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History of the Dynamo.


(12.) Hydraulic Transmission.óRefer to Chapters VII.
and XI.

(13.) Electric Transmission can only be briefly described
Faraday, in 1831, discovered magnetic induction, by which a
current is generated in a closed circuit wound on a bobbin, when
the latter is moved before the poles of a permanent magnet
(A, Fig. 565.) Pixii, Clarke, and others thereupon, in 1832,
devised the magneto electric battery B, where the bobbins are
rotated, and introduced the commutator to reverse the alternate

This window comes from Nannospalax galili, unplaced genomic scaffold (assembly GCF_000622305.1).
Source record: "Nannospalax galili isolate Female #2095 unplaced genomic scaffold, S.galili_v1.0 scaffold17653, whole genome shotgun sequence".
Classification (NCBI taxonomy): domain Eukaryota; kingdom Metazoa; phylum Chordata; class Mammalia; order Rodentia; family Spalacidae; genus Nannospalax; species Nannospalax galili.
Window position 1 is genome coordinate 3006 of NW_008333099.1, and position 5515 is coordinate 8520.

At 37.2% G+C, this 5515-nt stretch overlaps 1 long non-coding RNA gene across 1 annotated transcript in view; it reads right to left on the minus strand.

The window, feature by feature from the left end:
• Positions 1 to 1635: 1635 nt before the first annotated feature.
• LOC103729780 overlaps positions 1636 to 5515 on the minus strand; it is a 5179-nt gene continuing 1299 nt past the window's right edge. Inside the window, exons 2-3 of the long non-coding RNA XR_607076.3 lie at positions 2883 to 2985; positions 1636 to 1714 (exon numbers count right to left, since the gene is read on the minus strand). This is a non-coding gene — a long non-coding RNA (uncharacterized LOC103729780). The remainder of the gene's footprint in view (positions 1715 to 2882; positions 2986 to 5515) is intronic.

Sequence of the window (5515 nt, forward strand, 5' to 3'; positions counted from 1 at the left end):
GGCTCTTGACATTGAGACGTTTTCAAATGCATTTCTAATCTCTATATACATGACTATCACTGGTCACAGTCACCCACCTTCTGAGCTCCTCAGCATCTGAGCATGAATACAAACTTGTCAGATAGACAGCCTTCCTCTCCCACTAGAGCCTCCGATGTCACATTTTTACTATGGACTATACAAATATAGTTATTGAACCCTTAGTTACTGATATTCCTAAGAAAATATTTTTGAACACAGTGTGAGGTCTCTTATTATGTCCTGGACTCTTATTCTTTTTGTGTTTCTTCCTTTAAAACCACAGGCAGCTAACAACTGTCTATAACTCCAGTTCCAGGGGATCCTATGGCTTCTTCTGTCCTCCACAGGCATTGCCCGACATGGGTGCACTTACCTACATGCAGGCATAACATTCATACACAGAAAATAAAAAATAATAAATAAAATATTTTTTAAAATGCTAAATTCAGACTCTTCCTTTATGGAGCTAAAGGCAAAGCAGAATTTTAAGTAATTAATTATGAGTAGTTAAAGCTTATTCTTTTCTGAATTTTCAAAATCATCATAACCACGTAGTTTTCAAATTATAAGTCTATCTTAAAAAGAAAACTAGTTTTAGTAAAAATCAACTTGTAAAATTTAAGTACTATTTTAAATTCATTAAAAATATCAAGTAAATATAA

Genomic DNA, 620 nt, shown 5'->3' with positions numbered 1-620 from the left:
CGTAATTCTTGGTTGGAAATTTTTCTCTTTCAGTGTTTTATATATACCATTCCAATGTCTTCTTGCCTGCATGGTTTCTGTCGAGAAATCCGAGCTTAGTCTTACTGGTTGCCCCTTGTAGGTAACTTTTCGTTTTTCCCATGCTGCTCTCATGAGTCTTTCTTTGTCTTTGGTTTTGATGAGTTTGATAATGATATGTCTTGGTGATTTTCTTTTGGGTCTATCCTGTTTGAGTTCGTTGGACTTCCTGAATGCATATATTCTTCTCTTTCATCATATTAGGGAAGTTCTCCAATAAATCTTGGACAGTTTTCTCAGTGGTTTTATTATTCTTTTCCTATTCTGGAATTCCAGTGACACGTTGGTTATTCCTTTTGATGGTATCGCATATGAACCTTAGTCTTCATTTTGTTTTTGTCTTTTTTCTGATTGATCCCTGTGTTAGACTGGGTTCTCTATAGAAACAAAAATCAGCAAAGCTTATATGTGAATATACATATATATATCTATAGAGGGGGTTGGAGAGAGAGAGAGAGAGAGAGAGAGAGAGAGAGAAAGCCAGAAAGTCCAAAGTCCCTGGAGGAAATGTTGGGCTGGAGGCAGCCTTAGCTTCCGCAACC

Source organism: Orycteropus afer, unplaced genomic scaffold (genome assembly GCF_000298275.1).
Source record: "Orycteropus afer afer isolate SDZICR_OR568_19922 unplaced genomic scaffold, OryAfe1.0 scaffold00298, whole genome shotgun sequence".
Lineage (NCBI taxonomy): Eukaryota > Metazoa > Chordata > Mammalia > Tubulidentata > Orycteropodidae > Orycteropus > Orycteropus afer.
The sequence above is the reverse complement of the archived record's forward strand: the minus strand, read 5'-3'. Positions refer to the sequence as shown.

currents formed at c and thus ' straighten out' the total current.
Nollet, Van Malderen, and De Meritens improved this machine
up to the year 1871, dispensing with commutator, and thus pro-
ducing alternating currents (D). Dr. Siemens devised the H
armature E in 1857, working with compound magnet, and in
1866 Wilde employed a small Siemens machine F with commuta-
tor to excite the electro-magnets G of a much larger machine, and
thus avoid the necessity for large permanent magnets- The pro-
gress now was very rapid, and in 1867 Siemens, Wheatstone, and
Varley separately discovered the 'dynamo-electric principle/
by which the machine was made wholly self-exciting, the mere
residual magnetism in the soft iron core, whether new or after
use, being sufficient to commence the current, which then
gradually increased up to its maximum. K is a Siemens dynamo
with H armature and commutator, the currents being thereby